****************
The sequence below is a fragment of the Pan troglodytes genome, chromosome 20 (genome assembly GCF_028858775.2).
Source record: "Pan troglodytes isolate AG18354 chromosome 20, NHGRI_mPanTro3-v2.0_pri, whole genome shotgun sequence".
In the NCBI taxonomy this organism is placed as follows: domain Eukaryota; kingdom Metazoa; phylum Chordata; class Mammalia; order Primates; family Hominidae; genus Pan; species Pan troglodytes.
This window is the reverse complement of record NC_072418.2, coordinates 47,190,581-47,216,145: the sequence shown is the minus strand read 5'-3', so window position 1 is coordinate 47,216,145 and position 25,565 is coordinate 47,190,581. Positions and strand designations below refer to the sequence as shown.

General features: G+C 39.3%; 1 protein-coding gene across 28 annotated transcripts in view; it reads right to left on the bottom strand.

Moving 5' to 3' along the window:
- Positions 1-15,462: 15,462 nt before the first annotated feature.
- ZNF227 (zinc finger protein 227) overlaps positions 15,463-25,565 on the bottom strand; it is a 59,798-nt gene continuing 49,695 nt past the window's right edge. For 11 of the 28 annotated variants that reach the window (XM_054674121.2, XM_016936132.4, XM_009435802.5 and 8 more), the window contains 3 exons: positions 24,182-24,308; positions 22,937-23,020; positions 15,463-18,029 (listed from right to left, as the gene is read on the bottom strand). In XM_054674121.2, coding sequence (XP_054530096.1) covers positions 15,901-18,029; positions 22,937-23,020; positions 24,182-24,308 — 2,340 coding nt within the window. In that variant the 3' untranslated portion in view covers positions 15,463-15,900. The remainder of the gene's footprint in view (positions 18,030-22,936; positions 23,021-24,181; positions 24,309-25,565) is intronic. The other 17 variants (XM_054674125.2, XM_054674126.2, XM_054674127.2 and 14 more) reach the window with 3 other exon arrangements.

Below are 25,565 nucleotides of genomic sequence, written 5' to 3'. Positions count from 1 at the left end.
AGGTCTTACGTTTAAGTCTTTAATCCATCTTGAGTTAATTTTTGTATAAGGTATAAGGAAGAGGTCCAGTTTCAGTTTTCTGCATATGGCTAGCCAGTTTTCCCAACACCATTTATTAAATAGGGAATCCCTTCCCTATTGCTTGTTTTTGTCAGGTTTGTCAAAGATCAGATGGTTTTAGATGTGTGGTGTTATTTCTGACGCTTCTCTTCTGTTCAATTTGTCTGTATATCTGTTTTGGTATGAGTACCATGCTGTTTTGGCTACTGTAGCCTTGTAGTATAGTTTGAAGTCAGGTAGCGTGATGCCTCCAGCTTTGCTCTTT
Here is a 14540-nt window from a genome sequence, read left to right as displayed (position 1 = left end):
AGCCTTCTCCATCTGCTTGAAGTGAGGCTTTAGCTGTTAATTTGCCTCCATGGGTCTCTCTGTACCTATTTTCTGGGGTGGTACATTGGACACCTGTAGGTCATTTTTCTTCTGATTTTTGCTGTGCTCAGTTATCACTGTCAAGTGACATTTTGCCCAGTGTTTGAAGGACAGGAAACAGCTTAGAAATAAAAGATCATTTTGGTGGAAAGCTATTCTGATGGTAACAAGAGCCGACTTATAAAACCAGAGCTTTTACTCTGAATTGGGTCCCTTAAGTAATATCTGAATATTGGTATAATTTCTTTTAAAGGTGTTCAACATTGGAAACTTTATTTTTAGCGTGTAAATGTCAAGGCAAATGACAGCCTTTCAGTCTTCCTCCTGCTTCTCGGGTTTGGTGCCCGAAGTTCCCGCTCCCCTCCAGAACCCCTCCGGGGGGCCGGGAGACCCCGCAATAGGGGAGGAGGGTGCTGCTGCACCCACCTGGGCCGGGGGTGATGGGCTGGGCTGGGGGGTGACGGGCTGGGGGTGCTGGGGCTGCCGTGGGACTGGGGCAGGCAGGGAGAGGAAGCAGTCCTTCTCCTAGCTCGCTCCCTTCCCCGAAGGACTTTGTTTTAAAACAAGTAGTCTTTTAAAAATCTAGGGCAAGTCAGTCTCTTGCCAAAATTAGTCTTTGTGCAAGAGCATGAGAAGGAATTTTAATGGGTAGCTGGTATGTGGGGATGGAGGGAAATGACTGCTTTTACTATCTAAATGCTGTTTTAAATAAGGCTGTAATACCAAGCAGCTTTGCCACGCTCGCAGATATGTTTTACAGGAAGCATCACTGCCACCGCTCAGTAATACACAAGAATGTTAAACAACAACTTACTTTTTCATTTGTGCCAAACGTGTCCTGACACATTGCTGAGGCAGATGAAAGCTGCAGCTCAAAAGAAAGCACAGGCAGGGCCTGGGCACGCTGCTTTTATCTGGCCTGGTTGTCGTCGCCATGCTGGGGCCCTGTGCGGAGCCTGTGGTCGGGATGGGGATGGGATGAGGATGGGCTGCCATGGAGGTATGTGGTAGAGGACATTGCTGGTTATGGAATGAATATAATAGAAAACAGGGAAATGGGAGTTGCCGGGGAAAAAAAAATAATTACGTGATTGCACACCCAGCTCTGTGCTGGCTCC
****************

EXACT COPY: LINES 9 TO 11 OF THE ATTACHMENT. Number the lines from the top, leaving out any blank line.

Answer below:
Below are 25,565 nucleotides of genomic sequence, written 5' to 3'. Positions count from 1 at the left end.
AGGTCTTACGTTTAAGTCTTTAATCCATCTTGAGTTAATTTTTGTATAAGGTATAAGGAAGAGGTCCAGTTTCAGTTTTCTGCATATGGCTAGCCAGTTTTCCCAACACCATTTATTAAATAGGGAATCCCTTCCCTATTGCTTGTTTTTGTCAGGTTTGTCAAAGATCAGATGGTTTTAGATGTGTGGTGTTATTTCTGACGCTTCTCTTCTGTTCAATTTGTCTGTATATCTGTTTTGGTATGAGTACCATGCTGTTTTGGCTACTGTAGCCTTGTAGTATAGTTTGAAGTCAGGTAGCGTGATGCCTCCAGCTTTGCTCTTT
Here is a 14540-nt window from a genome sequence, read left to right as displayed (position 1 = left end):